Poster Topical Area: Sports Nutrition
Poster Board Number: 248
Objective: Eicosapentaenoic acid (EPA) and docosahexaenoic acid (DHA) seems to be enhancement of exercise performance. With regard to the effects of EPA and DHA on whole-body endurance performance, previous studies show that long-term (6–8 weeks) EPA and DHA supplementation increased maximal oxygen uptake. However, no study investigated the effect of EPA and DHA supplementation on peripheral muscle performance in humans. The aim of this study was to test the hypothesis that 8-week fish oil (EPA and DHA) supplementation improves peripheral muscle performance by concentric contractions (CONs) of elbow flexors in humans.
Methods: Sixteen healthy men were randomly administered with fish oil supplement (FO, n = 8) or placebo (PL, n = 8) by a double-blind method. The FO group ingested eight 300 mg EPA-rich fish oil softgel capsules per day, amounting to 2,400 mg per day, containing 600 mg EPA and 260 mg DHA for 8 weeks. The CONs consisted of five sets of six maximal voluntary isokinetic (30°/s) CONs of the elbow flexors with range of motion (ROM) from 0° (full extension) to 90°. The work output and peak torque were assessed during exercise. Changes in the maximal voluntary isometric contraction (MVC) torque, ROM, upper arm circumference, muscle fatigue by rating of perceived exertion (RPE), transverse relaxation time (T2), cross-sectional area (CSA), and lactate, derivatives of reactive oxygen metabolites (d-ROM), and biological antioxidant potential (BAP) in blood were also assessed before, immediately after, and 1 day after exercise.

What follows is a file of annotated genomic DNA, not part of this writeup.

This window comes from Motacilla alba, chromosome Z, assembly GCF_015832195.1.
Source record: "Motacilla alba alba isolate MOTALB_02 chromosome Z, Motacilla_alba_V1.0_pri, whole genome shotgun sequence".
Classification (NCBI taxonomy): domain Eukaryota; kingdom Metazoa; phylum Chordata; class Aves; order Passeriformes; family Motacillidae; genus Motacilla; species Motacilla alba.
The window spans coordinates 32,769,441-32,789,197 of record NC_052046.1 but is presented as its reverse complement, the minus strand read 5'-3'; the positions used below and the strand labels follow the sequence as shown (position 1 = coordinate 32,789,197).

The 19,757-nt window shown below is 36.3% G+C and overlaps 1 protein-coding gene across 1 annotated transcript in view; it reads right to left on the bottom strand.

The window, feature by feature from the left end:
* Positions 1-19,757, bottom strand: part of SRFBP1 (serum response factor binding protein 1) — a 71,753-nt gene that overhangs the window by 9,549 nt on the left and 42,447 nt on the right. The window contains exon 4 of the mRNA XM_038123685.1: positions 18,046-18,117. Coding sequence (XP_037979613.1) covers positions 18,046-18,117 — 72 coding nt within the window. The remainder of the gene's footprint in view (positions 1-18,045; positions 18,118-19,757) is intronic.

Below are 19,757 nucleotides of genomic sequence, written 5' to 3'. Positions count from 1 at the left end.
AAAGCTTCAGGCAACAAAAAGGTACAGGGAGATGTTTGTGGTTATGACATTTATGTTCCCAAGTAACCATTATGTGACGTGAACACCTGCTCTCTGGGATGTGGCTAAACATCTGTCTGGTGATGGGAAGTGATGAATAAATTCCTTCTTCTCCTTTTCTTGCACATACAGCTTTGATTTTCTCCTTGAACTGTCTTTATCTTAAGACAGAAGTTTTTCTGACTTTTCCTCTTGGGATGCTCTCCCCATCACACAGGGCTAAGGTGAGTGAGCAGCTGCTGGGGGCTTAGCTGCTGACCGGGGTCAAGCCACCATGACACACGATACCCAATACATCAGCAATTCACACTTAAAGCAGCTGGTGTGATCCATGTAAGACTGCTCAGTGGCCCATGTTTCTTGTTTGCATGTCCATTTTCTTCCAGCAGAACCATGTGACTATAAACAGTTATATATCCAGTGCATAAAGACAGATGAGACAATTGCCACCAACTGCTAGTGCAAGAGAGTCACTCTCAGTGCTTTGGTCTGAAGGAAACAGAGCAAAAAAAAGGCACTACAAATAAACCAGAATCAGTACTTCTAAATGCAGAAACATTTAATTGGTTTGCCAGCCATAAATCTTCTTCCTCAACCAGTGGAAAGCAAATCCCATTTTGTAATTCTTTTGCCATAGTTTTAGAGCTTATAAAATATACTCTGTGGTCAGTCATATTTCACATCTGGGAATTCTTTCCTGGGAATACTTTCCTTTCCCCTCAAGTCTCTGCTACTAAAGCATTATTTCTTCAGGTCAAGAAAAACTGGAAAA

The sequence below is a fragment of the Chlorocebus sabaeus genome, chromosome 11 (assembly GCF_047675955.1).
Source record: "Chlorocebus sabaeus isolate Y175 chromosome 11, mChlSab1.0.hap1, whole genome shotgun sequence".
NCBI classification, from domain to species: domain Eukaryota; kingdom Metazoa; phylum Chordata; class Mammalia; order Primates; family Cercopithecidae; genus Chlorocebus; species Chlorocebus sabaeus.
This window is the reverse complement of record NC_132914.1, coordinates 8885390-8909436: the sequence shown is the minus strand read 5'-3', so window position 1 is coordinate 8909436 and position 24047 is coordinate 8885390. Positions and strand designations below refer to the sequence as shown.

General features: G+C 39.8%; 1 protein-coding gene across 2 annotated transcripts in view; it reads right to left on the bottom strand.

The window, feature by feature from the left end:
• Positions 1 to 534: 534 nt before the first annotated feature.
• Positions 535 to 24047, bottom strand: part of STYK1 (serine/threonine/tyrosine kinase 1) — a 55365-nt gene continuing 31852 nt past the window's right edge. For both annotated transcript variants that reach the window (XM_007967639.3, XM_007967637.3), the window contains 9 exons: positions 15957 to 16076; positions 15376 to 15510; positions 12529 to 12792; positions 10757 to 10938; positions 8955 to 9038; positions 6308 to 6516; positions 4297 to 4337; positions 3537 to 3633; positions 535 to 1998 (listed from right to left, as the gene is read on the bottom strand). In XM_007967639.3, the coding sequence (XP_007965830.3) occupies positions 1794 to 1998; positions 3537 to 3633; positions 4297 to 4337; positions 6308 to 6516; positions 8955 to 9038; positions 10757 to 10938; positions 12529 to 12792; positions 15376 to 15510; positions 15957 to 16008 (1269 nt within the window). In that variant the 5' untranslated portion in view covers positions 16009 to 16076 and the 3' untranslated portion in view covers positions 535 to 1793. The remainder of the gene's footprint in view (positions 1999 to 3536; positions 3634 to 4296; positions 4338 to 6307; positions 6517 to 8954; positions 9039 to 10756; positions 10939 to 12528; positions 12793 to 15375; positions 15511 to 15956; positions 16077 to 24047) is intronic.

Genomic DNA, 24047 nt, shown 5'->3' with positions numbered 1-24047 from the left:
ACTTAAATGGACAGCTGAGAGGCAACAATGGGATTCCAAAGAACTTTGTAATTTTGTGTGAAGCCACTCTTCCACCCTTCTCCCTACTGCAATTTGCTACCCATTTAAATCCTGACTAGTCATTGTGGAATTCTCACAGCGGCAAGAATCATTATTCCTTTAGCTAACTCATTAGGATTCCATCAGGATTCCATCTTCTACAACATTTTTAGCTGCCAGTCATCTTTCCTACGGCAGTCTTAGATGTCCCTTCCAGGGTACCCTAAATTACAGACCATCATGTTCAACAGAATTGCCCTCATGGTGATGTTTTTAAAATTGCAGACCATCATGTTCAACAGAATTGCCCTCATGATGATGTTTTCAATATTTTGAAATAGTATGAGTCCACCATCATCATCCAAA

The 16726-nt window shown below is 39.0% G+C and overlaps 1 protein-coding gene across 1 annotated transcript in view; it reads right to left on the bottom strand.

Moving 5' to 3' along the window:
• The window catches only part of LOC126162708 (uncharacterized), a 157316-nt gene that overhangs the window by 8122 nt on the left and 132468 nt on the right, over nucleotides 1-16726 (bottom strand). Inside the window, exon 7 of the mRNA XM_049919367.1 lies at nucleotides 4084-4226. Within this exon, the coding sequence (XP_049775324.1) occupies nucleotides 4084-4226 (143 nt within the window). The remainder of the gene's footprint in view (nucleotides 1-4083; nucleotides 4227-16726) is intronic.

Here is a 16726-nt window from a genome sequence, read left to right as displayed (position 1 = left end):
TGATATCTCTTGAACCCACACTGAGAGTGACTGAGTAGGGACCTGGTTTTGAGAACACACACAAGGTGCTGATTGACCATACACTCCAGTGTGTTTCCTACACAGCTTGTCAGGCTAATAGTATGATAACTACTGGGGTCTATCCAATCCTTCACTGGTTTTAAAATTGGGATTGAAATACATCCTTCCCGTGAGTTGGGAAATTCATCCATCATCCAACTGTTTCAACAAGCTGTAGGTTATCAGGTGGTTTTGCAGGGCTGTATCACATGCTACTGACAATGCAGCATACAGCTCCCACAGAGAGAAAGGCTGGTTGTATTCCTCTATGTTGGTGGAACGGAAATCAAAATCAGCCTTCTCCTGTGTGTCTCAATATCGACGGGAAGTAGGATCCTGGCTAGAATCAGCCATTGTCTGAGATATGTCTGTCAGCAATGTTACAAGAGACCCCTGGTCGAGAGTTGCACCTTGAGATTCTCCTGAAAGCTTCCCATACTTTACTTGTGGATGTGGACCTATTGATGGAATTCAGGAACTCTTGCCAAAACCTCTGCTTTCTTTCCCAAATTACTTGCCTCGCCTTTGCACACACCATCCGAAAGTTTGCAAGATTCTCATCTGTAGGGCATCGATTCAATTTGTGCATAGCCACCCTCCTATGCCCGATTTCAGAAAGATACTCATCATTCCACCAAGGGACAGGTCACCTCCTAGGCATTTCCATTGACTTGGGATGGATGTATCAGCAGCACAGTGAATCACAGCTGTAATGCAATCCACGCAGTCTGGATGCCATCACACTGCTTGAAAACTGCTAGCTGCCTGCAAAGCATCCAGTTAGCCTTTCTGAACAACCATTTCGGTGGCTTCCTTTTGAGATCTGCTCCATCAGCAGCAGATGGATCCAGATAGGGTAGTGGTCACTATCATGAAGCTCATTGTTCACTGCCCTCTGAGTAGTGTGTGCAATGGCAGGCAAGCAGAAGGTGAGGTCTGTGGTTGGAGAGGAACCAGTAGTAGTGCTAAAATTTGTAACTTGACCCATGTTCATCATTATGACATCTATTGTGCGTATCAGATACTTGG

Results: The work output during CONs in the FO group was greater than that in the placebo group at the fifth set (p < 0.05). In addition, ROM in the FO group was significantly greater than that in the PL group immediately after exercise (p < 0.05). The increase of CSA in the FO group was significantly smaller than that in the PL group immediately after exercise (p < 0.05). However, no significant difference between FO group and PL group was found for MVC torque, upper arm circumference, RPE, T2, lactate, d-ROM, and BAP.
Conclusions: The present study suggests that the reduction of muscle work output caused by 30 CONs can be attenuated by an 8-week fish oil supplementation. In addition, fish oil supplementation may prevent for reduction of ROM and increase of CSA after CONs.
This study was funded by Nippon Suisan Kaisha,Ltd.
Koganei, Tokyo, Japan